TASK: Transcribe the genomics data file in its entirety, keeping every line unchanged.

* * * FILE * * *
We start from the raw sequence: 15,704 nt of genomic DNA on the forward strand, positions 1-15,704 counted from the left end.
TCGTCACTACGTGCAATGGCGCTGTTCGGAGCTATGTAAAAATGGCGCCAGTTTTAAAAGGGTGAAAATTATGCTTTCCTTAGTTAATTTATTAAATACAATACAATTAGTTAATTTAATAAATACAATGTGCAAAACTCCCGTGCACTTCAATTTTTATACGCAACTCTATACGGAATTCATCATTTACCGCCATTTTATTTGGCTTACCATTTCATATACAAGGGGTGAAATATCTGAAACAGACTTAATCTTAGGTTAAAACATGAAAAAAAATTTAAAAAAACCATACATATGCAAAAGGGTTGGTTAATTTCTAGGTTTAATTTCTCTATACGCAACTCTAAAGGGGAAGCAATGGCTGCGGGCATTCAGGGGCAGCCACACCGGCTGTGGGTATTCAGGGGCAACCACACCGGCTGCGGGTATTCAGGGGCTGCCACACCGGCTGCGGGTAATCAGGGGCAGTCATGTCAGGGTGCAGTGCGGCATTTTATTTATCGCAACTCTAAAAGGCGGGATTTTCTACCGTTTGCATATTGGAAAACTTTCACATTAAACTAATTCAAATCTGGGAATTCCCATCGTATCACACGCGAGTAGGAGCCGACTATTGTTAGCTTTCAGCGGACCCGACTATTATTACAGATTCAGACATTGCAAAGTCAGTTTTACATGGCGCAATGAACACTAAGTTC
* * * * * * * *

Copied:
We start from the raw sequence: 15,704 nt of genomic DNA on the forward strand, positions 1-15,704 counted from the left end.
TCGTCACTACGTGCAATGGCGCTGTTCGGAGCTATGTAAAAATGGCGCCAGTTTTAAAAGGGTGAAAATTATGCTTTCCTTAGTTAATTTATTAAATACAATACAATTAGTTAATTTAATAAATACAATGTGCAAAACTCCCGTGCACTTCAATTTTTATACGCAACTCTATACGGAATTCATCATTTACCGCCATTTTATTTGGCTTACCATTTCATATACAAGGGGTGAAATATCTGAAACAGACTTAATCTTAGGTTAAAACATGAAAAAAAATTTAAAAAAACCATACATATGCAAAAGGGTTGGTTAATTTCTAGGTTTAATTTCTCTATACGCAACTCTAAAGGGGAAGCAATGGCTGCGGGCATTCAGGGGCAGCCACACCGGCTGTGGGTATTCAGGGGCAACCACACCGGCTGCGGGTATTCAGGGGCTGCCACACCGGCTGCGGGTAATCAGGGGCAGTCATGTCAGGGTGCAGTGCGGCATTTTATTTATCGCAACTCTAAAAGGCGGGATTTTCTACCGTTTGCATATTGGAAAACTTTCACATTAAACTAATTCAAATCTGGGAATTCCCATCGTATCACACGCGAGTAGGAGCCGACTATTGTTAGCTTTCAGCGGACCCGACTATTATTACAGATTCAGACATTGCAAAGTCAGTTTTACATGGCGCAATGAACACTAAGTTC